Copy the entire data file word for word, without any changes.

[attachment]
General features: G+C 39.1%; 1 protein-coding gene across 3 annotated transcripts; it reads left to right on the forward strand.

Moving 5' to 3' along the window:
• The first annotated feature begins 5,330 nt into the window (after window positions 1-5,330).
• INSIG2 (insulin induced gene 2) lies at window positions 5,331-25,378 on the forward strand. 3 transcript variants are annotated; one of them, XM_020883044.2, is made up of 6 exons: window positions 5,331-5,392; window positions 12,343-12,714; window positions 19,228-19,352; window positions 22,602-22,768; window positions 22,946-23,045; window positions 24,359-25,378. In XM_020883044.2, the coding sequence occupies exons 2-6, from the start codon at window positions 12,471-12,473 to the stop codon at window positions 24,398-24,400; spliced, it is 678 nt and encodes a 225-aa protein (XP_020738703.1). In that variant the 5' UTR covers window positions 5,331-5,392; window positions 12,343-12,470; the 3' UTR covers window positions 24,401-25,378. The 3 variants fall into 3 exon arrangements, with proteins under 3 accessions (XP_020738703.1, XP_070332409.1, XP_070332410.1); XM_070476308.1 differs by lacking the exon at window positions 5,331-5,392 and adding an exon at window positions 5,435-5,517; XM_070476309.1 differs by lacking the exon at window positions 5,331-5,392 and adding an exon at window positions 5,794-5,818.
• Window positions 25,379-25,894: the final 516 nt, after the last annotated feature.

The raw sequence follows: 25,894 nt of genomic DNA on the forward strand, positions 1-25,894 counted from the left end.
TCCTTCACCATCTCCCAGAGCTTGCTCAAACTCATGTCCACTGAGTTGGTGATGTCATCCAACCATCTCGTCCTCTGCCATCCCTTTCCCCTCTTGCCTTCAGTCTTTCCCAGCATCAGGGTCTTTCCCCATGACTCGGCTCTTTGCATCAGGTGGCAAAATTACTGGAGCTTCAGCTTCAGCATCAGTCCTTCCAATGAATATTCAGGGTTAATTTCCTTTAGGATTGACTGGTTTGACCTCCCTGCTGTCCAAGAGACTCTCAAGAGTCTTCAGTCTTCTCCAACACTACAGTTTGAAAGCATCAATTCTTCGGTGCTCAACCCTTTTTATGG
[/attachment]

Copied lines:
General features: G+C 39.1%; 1 protein-coding gene across 3 annotated transcripts; it reads left to right on the forward strand.

Moving 5' to 3' along the window:
• The first annotated feature begins 5,330 nt into the window (after window positions 1-5,330).
• INSIG2 (insulin induced gene 2) lies at window positions 5,331-25,378 on the forward strand. 3 transcript variants are annotated; one of them, XM_020883044.2, is made up of 6 exons: window positions 5,331-5,392; window positions 12,343-12,714; window positions 19,228-19,352; window positions 22,602-22,768; window positions 22,946-23,045; window positions 24,359-25,378. In XM_020883044.2, the coding sequence occupies exons 2-6, from the start codon at window positions 12,471-12,473 to the stop codon at window positions 24,398-24,400; spliced, it is 678 nt and encodes a 225-aa protein (XP_020738703.1). In that variant the 5' UTR covers window positions 5,331-5,392; window positions 12,343-12,470; the 3' UTR covers window positions 24,401-25,378. The 3 variants fall into 3 exon arrangements, with proteins under 3 accessions (XP_020738703.1, XP_070332409.1, XP_070332410.1); XM_070476308.1 differs by lacking the exon at window positions 5,331-5,392 and adding an exon at window positions 5,435-5,517; XM_070476309.1 differs by lacking the exon at window positions 5,331-5,392 and adding an exon at window positions 5,794-5,818.
• Window positions 25,379-25,894: the final 516 nt, after the last annotated feature.

The raw sequence follows: 25,894 nt of genomic DNA on the forward strand, positions 1-25,894 counted from the left end.
TCCTTCACCATCTCCCAGAGCTTGCTCAAACTCATGTCCACTGAGTTGGTGATGTCATCCAACCATCTCGTCCTCTGCCATCCCTTTCCCCTCTTGCCTTCAGTCTTTCCCAGCATCAGGGTCTTTCCCCATGACTCGGCTCTTTGCATCAGGTGGCAAAATTACTGGAGCTTCAGCTTCAGCATCAGTCCTTCCAATGAATATTCAGGGTTAATTTCCTTTAGGATTGACTGGTTTGACCTCCCTGCTGTCCAAGAGACTCTCAAGAGTCTTCAGTCTTCTCCAACACTACAGTTTGAAAGCATCAATTCTTCGGTGCTCAACCCTTTTTATGG